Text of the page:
By Peter Durney- New Zealand Herald - Wednesday Dec 19, 2012
I am always embarrassed when somebody rails against the unearned privileges of royalty because I, too, must own up to a life of privilege, all of it bestowed on me by chance. Not being a celebrity, I am never bothered by paparazzi, nor is the media eager to pounce on my least social indiscretion. I guess that is an added bonus.
I became very aware of my privileged position when I was working overseas. The Asian people I associated with were quick to congratulate me on my good fortune - being born in a Western country with English as my first language. My New Zealand passport allowed me the opportunity to travel to many countries where I could communicate with those who had struggled to learn my language, rather than having to learn theirs.
Mumbai, Seoul, Istanbul, London are great cities, worth a visit, but to arrive back in this country, present my passport and hear the words from the immigration official, "Welcome home," brings a lump to the throat. I feel privileged indeed.
Free from the crush of humanity, I can take stock.
I was brought up a Christian, but I am free to question my faith, my parents' faith and, if I choose, discard it. Not everyone can do that.
I am not clever, but I had the chance to learn a trade and, later, take a university degree. Not everyone can do that.
With my wife, I was able to raise a family, comfortably housed, healthy and well educated. Not everybody is so fortunate.
I've had some health issues. These were tended to by skilled and compassionate professionals. I guess I was lucky there.
This country offers me beaches and mountains and lakes to explore, with good roads and an adequate car. Many people cannot even aspire to owning a car.
Now I am old and have a Gold Card, I can freely travel around what must surely be the most beautiful city in the world - one that is not choked by smog.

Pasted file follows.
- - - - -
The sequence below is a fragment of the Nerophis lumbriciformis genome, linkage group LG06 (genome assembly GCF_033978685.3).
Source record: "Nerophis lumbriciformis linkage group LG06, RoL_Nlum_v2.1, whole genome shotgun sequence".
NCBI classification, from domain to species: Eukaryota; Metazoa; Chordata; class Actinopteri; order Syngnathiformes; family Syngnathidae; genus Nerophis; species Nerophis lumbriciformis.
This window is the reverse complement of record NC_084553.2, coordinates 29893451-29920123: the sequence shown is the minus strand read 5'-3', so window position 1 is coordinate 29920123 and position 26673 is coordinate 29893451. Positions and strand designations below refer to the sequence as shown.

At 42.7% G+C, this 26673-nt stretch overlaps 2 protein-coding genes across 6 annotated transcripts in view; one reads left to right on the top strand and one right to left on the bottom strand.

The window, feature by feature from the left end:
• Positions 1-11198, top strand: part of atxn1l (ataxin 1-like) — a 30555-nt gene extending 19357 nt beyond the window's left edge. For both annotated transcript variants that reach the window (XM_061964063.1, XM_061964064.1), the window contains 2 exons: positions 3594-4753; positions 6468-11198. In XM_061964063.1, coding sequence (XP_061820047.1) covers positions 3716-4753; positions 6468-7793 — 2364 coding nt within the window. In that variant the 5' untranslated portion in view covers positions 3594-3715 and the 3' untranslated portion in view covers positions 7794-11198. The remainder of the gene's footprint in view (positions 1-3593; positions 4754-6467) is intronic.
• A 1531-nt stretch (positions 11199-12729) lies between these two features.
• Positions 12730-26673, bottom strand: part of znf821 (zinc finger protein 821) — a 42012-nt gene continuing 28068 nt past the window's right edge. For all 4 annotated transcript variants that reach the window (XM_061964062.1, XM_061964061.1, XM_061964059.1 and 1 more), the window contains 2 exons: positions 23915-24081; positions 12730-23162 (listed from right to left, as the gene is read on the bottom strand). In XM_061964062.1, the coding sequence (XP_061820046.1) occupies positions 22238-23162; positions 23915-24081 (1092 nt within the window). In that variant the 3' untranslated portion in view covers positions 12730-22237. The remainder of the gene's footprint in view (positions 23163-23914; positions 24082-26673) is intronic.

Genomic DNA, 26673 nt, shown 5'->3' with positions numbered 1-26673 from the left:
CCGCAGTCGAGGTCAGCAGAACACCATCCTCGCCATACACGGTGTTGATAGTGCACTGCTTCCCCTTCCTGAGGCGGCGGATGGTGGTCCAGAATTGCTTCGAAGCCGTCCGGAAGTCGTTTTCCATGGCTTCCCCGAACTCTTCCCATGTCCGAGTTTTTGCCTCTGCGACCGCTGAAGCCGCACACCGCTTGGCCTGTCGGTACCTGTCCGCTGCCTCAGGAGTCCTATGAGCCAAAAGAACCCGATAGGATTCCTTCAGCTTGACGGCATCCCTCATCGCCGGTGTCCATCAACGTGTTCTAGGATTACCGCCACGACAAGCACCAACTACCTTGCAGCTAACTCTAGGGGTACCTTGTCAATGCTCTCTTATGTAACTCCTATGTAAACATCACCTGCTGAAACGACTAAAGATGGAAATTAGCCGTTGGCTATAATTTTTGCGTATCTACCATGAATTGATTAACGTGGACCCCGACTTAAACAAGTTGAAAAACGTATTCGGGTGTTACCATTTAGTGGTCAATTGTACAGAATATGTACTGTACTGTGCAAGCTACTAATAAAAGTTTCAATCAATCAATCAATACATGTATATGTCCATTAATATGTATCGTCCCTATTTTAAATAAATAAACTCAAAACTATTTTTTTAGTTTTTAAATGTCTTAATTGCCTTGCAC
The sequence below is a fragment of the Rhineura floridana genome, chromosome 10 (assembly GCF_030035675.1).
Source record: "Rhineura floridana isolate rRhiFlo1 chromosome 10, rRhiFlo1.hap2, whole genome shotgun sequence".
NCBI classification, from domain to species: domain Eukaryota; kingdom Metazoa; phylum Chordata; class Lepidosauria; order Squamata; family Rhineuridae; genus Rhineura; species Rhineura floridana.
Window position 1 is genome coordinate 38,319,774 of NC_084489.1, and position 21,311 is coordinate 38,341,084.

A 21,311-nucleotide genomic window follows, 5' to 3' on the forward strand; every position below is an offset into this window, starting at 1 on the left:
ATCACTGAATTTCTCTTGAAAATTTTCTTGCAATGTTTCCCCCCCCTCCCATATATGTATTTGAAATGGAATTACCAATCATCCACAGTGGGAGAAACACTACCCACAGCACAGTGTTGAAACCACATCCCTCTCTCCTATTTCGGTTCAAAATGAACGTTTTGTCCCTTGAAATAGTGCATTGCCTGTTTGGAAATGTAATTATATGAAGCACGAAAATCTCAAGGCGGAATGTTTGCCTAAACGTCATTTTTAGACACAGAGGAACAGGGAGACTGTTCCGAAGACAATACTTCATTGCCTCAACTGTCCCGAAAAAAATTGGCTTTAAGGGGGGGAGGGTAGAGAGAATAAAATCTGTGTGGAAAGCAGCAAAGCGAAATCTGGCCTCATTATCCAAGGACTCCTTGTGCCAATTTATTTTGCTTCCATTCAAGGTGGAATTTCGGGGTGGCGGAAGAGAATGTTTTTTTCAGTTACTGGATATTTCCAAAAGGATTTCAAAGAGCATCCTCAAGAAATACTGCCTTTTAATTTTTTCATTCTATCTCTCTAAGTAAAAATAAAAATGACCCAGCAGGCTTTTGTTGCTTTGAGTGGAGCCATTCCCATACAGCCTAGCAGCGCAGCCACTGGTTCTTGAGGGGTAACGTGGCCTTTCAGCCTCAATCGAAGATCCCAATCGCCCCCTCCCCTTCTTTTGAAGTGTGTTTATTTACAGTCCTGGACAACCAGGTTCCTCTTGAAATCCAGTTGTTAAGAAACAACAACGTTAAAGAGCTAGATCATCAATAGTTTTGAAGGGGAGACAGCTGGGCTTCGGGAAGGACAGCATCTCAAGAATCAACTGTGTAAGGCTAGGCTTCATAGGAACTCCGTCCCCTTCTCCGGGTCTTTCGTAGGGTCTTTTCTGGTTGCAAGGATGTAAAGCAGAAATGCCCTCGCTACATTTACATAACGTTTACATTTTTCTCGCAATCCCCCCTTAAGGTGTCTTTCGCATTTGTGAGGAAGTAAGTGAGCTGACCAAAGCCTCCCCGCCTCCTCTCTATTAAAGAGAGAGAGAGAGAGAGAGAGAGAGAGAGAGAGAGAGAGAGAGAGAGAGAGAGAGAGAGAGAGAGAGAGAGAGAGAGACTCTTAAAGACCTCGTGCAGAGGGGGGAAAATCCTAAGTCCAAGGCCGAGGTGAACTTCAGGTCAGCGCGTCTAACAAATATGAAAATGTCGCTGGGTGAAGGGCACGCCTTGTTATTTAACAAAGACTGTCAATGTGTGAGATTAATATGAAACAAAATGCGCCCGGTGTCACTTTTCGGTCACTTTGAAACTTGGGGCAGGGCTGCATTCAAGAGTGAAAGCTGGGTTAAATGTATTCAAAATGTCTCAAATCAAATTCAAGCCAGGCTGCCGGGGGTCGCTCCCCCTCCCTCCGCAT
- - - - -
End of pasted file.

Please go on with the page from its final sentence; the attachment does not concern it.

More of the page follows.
By and large, the streets of this country are safe. Crime is an aberration, not the norm. Nobody is shelling or bombing me, or trying to impose a different regime by force. Lunatics with guns are few and far between.
I can criticise politicians and even the Government. I can write letters of complaint and indignation to the newspapers. I wouldn't try that in a number of countries.
Sure, some of my comforts have required effort on my part, but I would hesitate to say that I've worked harder than the man in Ulsan who rides his motor scooter in all weathers to deliver pizzas, or the kids in Chennai who spend their days harassing tourists for a few rupees.
I am not offended by the pageantry of royalty. It amuses me. I love the parades, the Trooping of the Colour, the dignity of public occasions, the quaint rituals whose only justification is that they have been practised for centuries.
It places my part of the world into a historical context. It matters not that the crowned head of New Zealand lives far away. In fact, I prefer it. I saw on television the American presidential election. I did not find that amusing.
And so, Charles, William and Harry and all the rest, enjoy the hand that life has dealt you. I don't begrudge you your rank and fortune. I only know that by sheer accident of birth, I am a Kiwi. What a priceless, undeserved privilege that is.
By Peter Durney